Thursday, December 21, 2017

Winners And Losers After Net Neutrality Has Been Trashed

I've always maintained that net neutrality ought to be on the radar screen of any blogger or ordinary person that uses the net frequently. The reason is that its existence is crucial to sustaining quality of communication and also free speech.  If I was unable to get my blog up in an expeditious and timely manner, despite a particular topic (say quantum statistics) that may only be read by 10 people - believe me I wouldn't be doing this much longer. The headaches simply wouldn't be worth it. I do it now because I don't have to pay higher than normal costs to get my material published - whether educational or political opinion..

This elicits the question of why there would be those who seek to abolish net neutrality. Well, as with most arenas in our declining land, the major  Neoliberal moguls detest little guys having any say equal to their own- so hope to buy their way to faster internet speeds at the expense of the rest of us. Or to put it more bluntly, to perhaps eliminate the rest of us.

Who can forget the stirring and robust defense of net neutrality - as well as its explication - by John Oliver some months ago? The  segment can still be seen it at this link:

Oliver argued the net in its current form was not broken, while noting the FCC was
pushing for a 'two tier' system.  Killing net neutrality would allow private companies to go into the fast lane leaving everyone else in the slow line. To get your streaming movies or shows then might take twice as long as it does now, while higher paying corporate entities and ISPs  like Comcast - could either afford to go into the fast lane or (in the case of ISPs) charge more to average Joes to use it.

.To refresh memories, the Obama FCC - to preserve net neutrality - ceased treating the internet as an unregulated information service- instead reclassifying it as a "telecommunications service". Thereby the FCC could assert authority to regulate the net as a utility under Title II of the Communications Act of 1934. Oliver was so energized at the prospect of the new FCC chairman (Ajit Pai) overturning the Obama FCC rules that he provided viewers with a rapid link to enter comments at the FCC - supposedly seeking them for 120 days:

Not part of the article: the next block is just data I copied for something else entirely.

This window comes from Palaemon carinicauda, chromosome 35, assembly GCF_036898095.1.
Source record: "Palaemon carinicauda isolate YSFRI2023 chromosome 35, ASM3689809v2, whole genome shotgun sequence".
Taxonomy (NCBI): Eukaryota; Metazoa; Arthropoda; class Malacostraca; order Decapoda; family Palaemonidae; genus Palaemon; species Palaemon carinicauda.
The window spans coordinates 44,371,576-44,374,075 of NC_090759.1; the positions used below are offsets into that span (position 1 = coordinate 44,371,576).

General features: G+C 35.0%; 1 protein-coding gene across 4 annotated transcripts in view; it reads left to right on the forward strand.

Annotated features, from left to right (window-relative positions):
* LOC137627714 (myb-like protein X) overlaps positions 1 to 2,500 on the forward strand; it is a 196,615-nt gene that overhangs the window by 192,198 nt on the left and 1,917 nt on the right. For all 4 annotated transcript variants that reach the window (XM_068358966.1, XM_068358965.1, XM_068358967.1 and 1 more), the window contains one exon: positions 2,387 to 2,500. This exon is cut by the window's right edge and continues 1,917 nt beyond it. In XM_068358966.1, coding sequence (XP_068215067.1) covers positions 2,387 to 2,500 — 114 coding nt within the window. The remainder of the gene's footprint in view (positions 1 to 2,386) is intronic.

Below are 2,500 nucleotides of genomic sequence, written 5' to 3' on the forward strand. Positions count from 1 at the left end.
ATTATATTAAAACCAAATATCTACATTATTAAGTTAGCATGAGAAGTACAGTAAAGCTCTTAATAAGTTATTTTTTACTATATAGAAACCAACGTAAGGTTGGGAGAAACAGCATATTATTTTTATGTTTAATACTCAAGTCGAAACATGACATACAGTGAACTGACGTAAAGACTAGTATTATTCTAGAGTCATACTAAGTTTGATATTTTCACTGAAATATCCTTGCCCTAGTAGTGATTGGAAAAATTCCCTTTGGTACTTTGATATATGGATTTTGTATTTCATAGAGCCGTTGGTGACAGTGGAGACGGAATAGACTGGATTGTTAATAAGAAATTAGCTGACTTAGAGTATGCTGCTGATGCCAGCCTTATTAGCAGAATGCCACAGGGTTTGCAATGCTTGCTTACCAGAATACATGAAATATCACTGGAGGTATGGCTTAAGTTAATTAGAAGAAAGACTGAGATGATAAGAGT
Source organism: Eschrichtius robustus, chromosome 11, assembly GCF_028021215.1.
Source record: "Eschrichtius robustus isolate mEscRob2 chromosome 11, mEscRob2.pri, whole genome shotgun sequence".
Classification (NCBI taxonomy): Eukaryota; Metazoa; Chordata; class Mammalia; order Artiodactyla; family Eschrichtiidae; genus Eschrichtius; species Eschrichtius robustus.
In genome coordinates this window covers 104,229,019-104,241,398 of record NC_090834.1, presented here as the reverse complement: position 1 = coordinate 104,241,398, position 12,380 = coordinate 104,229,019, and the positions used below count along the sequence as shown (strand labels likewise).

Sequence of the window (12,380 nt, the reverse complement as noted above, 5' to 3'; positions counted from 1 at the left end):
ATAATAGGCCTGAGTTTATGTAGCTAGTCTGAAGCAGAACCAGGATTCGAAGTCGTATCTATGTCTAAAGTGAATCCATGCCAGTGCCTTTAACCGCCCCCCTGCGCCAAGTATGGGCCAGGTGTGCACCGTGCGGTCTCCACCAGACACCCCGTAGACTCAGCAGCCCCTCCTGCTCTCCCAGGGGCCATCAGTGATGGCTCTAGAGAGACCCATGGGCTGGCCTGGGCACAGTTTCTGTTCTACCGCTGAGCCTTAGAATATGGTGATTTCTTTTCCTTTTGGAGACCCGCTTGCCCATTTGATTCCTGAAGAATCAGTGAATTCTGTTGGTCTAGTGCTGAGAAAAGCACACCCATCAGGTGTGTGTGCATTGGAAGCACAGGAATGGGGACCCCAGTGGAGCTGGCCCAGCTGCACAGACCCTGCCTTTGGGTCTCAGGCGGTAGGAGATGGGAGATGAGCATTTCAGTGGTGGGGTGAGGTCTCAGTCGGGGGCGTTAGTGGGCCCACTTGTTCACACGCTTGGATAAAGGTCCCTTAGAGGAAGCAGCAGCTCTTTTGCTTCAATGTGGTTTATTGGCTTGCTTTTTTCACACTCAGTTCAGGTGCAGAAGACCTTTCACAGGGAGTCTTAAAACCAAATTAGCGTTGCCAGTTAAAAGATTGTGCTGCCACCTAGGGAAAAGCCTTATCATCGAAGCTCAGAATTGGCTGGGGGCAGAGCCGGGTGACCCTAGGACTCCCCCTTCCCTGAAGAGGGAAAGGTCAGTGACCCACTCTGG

Last week, the unthinkable transpired and Pai represented the tiebreaking vote to enable this travesty to pass. It behooves us then to look at winners and losers and also what the 3-2 decision means for free speech.

Led by Trump  toady Ajit Pai, the FCC is now set to spend the  coming months drafting new rules that, if implemented, will slow down the net considerably for any who use DL'ing, including streaming of videos (including for Netflix and Amazon services).  Pai, like other Trump -appointed hacks (Tom Price at HHS, out to destroy Medicare, Scott Pruitt at EPA, out to destroy that agency or weaken it to the point of uselessness) is convinced the Obama era rules adopted in 2015 have "harmed the internet" by retarding investment in broad band infrastructure. 

In other words net neutrality is a no-no because it represents the continuation of "heavy handed regulation which will chill investment in a service increasingly critical to life in American society".

According to Pai, mastering the lingo of Wall Street speak (WSJ, May 20, p. A11), the small ISPs are being left out of the market because they can't compete with the big boys. Pai claimed he "heard from 19 small, government -owned, municipal broadband providers" who insisted that Title II regs stood in the way of their further investment. In effect, depriving hundreds of thousands living in those municipalities of accessing new services and the small ISPs from deepening their networks.

In Pai's mind,  the basic error of too many on the left is thinking "there is a dichotomy between the consumer and the market". No, there isn't, given consumers help to define the market - but the market so formed has to be fair: not playing favorites. After all, the bible mantra of the capitalists is that the market works best when consumer choice is maximized. But it can't be if my net speed is only 1/4 as fast as that slobby looking Wyatt Koch - son of billionaire Bill Koch, eg.

Should that rich slob, just because he's rolling in inherited money,  have more right to higher web speeds (to sell his stupid rich man shirts)  because he can pay for them? Hell no!

 According to Pai (ibid.):

"To me, markets and market -oriented policies have delivered far more value to the consumer than pre-emptive regulation ever has."

If Pai's arguments were really sound why not first do all he and the FCC can to make all net speeds much higher as opposed to "comparable to Estonia" as John Oliver joked in his piece.  The reason is that Pai and his cronies want to slow net speeds down even more for the rest of us so that private entities, that can pay a lot more, get preferential treatment in the form of much greater speed, efficiency.

What about winners and losers in the coming debacle?

After the FCC released its plan in late November, well-known telecom and media analysts Craig Moffett and Michael Nathanson wrote in a note to investors that the FCC plan dismantles “virtually all of the important tenets of net neutrality itself.”